Page 45 Review by Stephen
Completely - and I do mean radically - recoloured by Brian Bolland in a way that makes the SANDMAN: ABSOLUTE editions look like tinkering, this is a repackaging of the classic Joker story, and the only one in which he's ever been consistently witty. Not funny - because having just re-read it for the first time in over a decade I now remember just how nasty this is, how cruel - but he is undeniably, zealously and callously clever.
It's swimming with sadism and sexual humiliation: Commissioner Gordon is dragged naked across the rain-sodden fairground, in bondage to three bug-eyed midgets and subjected to equally exposed photographs of his daughter whom the Joker has just crippled in front of him with a bullet to the groin, sending her smashing through a glass-topped table:
"Please don't worry. It's a psychological complaint, common amongst ex-librarians. You see, she thinks she's a coffee table edition... Mind you, I can't say much for this volume's condition. I mean, there's a hole in the jacket and the spine appears to be damaged... Frankly, she won't be walking off the shelves in that state of repair. In fact, the idea of her walking anywhere seems increasingly remote. But then that's always a problem with softbacks."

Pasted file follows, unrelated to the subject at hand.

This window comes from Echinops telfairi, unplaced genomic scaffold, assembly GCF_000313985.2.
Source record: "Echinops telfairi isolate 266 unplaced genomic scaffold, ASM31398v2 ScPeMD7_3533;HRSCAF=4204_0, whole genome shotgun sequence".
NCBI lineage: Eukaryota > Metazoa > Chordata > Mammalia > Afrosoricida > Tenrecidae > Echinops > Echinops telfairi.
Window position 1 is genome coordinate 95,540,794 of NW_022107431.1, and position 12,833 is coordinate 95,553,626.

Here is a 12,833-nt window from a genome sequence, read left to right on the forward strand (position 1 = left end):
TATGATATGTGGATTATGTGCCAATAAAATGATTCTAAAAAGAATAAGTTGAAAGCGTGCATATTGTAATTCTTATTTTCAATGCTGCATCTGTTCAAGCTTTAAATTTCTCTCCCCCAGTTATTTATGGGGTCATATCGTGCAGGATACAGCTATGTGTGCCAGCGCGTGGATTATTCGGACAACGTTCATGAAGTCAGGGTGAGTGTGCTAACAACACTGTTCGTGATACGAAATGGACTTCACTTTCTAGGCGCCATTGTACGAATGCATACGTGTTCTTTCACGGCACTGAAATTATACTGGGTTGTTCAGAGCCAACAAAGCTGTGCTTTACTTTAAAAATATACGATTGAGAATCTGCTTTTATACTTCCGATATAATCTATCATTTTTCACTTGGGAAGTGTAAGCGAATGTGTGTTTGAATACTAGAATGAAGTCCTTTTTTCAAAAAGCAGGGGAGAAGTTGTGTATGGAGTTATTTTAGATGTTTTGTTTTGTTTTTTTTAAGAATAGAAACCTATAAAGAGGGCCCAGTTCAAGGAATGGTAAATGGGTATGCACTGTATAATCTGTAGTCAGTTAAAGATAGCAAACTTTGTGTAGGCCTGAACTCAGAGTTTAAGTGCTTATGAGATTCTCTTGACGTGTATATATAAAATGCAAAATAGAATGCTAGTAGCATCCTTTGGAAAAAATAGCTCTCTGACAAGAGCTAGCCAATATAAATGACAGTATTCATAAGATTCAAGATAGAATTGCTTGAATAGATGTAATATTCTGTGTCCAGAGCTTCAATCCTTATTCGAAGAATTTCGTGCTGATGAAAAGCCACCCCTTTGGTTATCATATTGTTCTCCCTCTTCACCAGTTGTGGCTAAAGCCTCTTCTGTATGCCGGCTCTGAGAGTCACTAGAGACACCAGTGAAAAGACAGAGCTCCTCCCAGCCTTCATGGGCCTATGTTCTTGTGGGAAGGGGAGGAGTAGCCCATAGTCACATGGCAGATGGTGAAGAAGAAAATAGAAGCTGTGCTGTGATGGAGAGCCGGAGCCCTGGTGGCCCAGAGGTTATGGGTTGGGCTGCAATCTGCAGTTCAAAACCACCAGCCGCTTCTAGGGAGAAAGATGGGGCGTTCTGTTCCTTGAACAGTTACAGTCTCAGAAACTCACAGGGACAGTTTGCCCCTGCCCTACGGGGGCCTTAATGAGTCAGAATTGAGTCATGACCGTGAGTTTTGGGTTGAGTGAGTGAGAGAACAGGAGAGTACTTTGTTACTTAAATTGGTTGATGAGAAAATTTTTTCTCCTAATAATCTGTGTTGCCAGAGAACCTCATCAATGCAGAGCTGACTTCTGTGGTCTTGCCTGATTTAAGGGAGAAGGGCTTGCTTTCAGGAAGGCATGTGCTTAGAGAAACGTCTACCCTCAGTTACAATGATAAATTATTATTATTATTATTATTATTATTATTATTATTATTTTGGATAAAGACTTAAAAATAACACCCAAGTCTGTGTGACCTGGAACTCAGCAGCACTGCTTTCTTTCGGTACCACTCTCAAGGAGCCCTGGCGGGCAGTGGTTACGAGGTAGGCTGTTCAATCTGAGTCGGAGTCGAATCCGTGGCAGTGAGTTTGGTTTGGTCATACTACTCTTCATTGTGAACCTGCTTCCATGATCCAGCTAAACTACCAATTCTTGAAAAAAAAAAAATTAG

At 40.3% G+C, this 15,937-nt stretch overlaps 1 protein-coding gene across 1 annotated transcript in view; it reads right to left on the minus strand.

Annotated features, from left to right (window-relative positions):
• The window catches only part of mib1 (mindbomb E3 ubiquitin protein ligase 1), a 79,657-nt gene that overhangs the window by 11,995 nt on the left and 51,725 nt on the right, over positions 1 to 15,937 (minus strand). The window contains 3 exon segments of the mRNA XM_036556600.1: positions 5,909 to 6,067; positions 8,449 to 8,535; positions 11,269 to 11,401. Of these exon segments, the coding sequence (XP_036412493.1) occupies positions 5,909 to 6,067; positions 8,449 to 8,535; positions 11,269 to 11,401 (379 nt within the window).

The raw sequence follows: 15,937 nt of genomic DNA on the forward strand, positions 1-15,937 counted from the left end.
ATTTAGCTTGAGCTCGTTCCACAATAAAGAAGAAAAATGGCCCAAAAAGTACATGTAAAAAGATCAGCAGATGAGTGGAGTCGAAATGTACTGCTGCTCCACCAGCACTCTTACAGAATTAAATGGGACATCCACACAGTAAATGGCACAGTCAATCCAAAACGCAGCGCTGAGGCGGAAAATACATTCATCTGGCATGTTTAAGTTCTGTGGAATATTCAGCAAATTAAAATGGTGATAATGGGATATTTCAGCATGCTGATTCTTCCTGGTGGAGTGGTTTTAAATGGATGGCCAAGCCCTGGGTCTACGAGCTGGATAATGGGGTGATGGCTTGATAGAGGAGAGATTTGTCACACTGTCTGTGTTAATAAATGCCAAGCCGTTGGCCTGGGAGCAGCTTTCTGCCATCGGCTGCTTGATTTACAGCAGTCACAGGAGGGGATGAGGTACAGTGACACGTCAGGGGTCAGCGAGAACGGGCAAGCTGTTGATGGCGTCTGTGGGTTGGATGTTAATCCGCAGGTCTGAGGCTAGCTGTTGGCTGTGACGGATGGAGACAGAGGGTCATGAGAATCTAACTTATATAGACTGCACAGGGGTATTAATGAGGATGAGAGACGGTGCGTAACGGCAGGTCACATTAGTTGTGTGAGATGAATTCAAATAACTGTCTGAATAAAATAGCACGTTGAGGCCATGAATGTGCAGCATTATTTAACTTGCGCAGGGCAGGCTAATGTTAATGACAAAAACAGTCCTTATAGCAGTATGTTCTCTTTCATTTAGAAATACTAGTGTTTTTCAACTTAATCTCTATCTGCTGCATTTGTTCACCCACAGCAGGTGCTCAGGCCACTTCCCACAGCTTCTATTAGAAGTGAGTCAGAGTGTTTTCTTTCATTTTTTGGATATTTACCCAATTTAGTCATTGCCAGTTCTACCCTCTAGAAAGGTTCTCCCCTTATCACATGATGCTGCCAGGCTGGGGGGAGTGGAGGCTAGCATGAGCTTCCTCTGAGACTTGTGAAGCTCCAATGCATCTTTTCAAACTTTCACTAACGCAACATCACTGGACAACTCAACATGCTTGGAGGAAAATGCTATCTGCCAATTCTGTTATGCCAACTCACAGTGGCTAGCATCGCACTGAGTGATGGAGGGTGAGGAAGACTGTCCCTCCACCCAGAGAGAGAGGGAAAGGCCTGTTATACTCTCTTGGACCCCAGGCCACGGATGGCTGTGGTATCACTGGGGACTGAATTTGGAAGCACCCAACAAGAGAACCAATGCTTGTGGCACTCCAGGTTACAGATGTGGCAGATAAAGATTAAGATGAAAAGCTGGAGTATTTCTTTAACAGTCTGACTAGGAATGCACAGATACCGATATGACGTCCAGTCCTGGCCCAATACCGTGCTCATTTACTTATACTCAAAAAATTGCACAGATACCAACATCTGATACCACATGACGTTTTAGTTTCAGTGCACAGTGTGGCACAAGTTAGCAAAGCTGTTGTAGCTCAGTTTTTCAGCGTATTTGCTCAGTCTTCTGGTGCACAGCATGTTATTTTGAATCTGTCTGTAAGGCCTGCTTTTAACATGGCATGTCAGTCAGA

This, WATCHMEN and MIRACLEMAN, all by Moore, were the first "modern" superhero stories (emphasised here by a small Bob Kane "photograph" of the extended Batman family in sillier times) as Moore set in motion the "grim and grittiness" whose subsequent pervasiveness he later regretted. Perhaps writers looked at these, saw their intelligence and equated that eloquence - almost unique at the time within the superhero genre - with the violence that came with it on all three projects.
The book's full of cues - visual, verbal and thematic - which link the present to the past and which are now standard in comics. Which brings us to the new colouring where the past is more clearly differentiated from the present than before. Well, when I say colouring I largely mean cleansing: gone are the sickly greens, yellows and ostentatious purples - and I do mean gone, not muted. It's a far classier affair, whereby the individual details are illuminated, and there's also some re-jigging of the linework plus a completely new figure in one panel. As Bolland writes, even if you own one of the previous printings, you can have extra fun playing "spot the difference".
"One bad day," could be the book's sub-title. The Joker contends that's all it takes to send a man mad: one seriously bad day, after which lunacy becomes the easiest escape route - an emergency exit and release valve. After all, that's what happened to him, and he wonders if exactly the same thing didn't happen to Batman...?
Collects BATMAN: THE KILLING JOKE #1 and stories from BATMAN BLACK AND WHITE #4 and COUNTDOWN #31, plus dozens of covers, pinups and sketches. Also includes "An Innocent Guy" by Brian Bolland, in which a man calmly contemplates a single act of extreme violence just to get it out of his system. Chilling.